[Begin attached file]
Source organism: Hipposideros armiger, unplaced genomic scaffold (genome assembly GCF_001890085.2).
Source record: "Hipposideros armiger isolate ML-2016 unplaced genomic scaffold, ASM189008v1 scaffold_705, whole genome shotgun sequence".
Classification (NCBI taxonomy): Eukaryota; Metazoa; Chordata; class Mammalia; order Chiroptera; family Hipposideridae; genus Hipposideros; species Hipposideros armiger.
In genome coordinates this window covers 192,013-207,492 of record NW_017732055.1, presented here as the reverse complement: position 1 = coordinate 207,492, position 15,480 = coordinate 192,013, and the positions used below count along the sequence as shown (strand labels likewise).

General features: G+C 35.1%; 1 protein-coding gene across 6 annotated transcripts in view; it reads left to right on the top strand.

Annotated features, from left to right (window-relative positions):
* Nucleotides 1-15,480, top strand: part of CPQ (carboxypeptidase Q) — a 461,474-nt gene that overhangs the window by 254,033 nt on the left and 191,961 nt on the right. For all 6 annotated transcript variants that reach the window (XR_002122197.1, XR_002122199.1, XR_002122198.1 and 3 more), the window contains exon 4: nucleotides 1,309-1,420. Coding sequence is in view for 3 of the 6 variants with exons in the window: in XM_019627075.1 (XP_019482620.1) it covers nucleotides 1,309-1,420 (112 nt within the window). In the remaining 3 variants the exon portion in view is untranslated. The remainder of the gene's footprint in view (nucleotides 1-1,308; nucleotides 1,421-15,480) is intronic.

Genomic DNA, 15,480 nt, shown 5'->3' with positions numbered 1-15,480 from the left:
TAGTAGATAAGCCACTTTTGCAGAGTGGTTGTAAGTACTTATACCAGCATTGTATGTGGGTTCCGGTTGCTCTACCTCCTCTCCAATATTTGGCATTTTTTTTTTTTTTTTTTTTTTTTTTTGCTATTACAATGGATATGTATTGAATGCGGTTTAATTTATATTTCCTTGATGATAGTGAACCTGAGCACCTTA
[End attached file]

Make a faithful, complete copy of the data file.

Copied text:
Source organism: Hipposideros armiger, unplaced genomic scaffold (genome assembly GCF_001890085.2).
Source record: "Hipposideros armiger isolate ML-2016 unplaced genomic scaffold, ASM189008v1 scaffold_705, whole genome shotgun sequence".
Classification (NCBI taxonomy): Eukaryota; Metazoa; Chordata; class Mammalia; order Chiroptera; family Hipposideridae; genus Hipposideros; species Hipposideros armiger.
In genome coordinates this window covers 192,013-207,492 of record NW_017732055.1, presented here as the reverse complement: position 1 = coordinate 207,492, position 15,480 = coordinate 192,013, and the positions used below count along the sequence as shown (strand labels likewise).

General features: G+C 35.1%; 1 protein-coding gene across 6 annotated transcripts in view; it reads left to right on the top strand.

Annotated features, from left to right (window-relative positions):
* Nucleotides 1-15,480, top strand: part of CPQ (carboxypeptidase Q) — a 461,474-nt gene that overhangs the window by 254,033 nt on the left and 191,961 nt on the right. For all 6 annotated transcript variants that reach the window (XR_002122197.1, XR_002122199.1, XR_002122198.1 and 3 more), the window contains exon 4: nucleotides 1,309-1,420. Coding sequence is in view for 3 of the 6 variants with exons in the window: in XM_019627075.1 (XP_019482620.1) it covers nucleotides 1,309-1,420 (112 nt within the window). In the remaining 3 variants the exon portion in view is untranslated. The remainder of the gene's footprint in view (nucleotides 1-1,308; nucleotides 1,421-15,480) is intronic.

Genomic DNA, 15,480 nt, shown 5'->3' with positions numbered 1-15,480 from the left:
TAGTAGATAAGCCACTTTTGCAGAGTGGTTGTAAGTACTTATACCAGCATTGTATGTGGGTTCCGGTTGCTCTACCTCCTCTCCAATATTTGGCATTTTTTTTTTTTTTTTTTTTTTTTTTTGCTATTACAATGGATATGTATTGAATGCGGTTTAATTTATATTTCCTTGATGATAGTGAACCTGAGCACCTTA